“She has a tall order, so we’ll have to see how it goes,” he said.

R.T. Richardson, a parent in Clayton, was both disappointed and hopeful.

“I, like other people, did hope for a big name with a reputation for turning around troubled school districts,” said Richardson, whose daughter is in high school. “But I think there is some value in having someone who’s vested in the community and is invested in seeing the school district improve, and I am hopeful we’ll see that under her tenure.”

By Ty Tagami and Wayne Washington
The Atlanta Journal-Constitution
Staff writer Eric Stirgus contributed to this article.

Clayton Schools and the Southern Association of Colleges and Schools: A Timeline

November 2007: Several members of the Clayton County school board file complaints with SACS citing what they consider unethical behavior by fellow board members.

August 2008: SACS revokes accreditation for the Clayton County School District. It is the first school system in 40 years to lose its accreditation. The loss is not due to academics but to a dysfunctional school board, ethics complaints and violations of the state’s open meeting law. Gov. Sonny Perdue removes four school board members, saying they violated their duties.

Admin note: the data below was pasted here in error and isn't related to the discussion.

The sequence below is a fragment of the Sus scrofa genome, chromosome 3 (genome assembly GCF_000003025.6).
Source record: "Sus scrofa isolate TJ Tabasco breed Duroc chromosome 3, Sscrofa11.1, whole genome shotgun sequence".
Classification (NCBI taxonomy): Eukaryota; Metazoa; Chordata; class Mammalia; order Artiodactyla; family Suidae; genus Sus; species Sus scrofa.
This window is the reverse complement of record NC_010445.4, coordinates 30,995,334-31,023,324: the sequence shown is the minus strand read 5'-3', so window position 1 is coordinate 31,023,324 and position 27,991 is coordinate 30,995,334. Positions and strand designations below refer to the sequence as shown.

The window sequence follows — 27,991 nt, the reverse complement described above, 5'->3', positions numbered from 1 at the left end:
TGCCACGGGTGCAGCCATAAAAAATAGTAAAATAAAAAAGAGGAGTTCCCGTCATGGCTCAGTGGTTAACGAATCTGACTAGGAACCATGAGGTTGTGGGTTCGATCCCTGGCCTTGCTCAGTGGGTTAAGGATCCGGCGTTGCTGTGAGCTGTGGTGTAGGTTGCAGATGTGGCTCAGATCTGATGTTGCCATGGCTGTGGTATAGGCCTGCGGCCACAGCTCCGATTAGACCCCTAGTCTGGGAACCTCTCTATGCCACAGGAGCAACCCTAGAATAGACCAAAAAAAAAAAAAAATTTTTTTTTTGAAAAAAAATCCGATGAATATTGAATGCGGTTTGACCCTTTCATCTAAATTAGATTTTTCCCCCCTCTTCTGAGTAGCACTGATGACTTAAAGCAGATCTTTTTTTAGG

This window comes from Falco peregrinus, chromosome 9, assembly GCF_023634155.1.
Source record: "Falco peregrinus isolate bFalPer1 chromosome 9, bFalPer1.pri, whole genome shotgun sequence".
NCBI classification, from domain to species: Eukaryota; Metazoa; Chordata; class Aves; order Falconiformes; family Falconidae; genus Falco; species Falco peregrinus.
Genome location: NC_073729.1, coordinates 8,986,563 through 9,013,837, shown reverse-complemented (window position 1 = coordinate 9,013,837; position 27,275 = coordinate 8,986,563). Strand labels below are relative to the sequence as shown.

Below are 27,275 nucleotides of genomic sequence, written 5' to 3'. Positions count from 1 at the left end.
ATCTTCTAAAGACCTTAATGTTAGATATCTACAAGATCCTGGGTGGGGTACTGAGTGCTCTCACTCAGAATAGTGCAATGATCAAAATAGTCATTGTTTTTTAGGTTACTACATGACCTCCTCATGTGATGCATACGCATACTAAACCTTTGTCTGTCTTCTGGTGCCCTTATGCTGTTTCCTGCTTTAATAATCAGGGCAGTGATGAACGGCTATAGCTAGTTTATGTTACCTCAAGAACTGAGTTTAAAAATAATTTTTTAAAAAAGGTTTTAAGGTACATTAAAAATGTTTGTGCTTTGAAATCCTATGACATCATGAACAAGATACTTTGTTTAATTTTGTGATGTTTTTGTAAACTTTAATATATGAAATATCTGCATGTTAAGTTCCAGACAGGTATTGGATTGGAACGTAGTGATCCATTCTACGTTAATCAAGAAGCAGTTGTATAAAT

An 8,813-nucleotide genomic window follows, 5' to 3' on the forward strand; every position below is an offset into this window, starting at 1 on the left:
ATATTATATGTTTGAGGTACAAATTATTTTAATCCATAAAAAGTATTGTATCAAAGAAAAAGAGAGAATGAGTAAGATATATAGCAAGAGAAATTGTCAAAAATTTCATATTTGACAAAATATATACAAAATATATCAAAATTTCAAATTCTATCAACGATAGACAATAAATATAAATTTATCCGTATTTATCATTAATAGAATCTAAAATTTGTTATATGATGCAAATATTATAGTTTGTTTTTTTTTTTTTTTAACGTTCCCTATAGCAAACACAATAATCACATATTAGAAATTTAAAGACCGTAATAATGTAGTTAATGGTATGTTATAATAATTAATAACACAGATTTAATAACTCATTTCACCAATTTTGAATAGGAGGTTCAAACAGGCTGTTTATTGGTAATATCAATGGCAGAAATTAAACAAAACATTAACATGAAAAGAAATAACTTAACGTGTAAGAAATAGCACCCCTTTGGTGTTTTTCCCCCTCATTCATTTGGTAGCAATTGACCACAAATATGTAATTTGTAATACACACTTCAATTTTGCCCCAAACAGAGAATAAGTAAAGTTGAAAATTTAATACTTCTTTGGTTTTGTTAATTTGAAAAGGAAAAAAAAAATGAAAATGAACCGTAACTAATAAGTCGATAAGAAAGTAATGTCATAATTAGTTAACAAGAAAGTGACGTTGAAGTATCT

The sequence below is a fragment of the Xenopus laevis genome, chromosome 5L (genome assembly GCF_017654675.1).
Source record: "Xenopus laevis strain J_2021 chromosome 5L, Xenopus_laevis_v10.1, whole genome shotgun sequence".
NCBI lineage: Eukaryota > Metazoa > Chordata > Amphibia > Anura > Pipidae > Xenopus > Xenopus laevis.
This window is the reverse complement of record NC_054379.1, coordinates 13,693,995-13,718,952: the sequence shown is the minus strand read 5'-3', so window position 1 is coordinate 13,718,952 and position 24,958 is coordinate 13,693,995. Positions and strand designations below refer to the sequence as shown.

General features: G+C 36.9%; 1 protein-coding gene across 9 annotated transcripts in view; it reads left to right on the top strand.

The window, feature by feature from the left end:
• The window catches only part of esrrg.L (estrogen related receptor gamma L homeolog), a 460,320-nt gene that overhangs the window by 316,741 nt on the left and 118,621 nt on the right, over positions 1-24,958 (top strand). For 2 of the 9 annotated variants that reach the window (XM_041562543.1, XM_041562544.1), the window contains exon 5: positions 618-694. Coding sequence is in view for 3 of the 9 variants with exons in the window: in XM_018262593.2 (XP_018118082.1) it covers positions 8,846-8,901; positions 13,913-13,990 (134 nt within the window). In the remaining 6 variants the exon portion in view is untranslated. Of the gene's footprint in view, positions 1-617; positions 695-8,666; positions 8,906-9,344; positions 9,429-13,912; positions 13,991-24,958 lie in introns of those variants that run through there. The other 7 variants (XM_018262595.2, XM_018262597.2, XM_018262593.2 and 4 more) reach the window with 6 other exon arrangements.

May 2009: Accreditation is restored on a probationary basis.

August 2011: The Clayton school system celebrates accreditation being fully restored.

January 2012: Reports say board members have been preoccupied with personality clashes, sanctions against fellow board members and other drama.

September 2012: Clayton school Superintendent Ed Heatley receives a “letter of concern” from SACS. The letter questions whether the school board is having issues similar to those that caused the system to lose accreditation in 2008.

April 2013: A review team of 12 evaluators visit Clayton schools as part of a regular five-year accreditation review; the district retains its accreditation.

About the new Superintendent

Name: Luvenia W. Jackson

Job: Superintendent of Clayton County Public Schools

Experience: 33 years in public education, including stints as a special education teacher, president and chief executive officer of the Georgia Association of Educators, assistant principal, principal, assistant superintendent for student services, chief of student services for policy and legislation, chief communications and information officer and special assistant to the superintendent.

Education: bachelor of science, elementary special education and early childhood elementary education, Georgia State University; master of education, administration and supervision, Georgia State University; master of education in interrelated special education, Georgia State University; education specialist, education leadership administration and supervision, West Georgia College.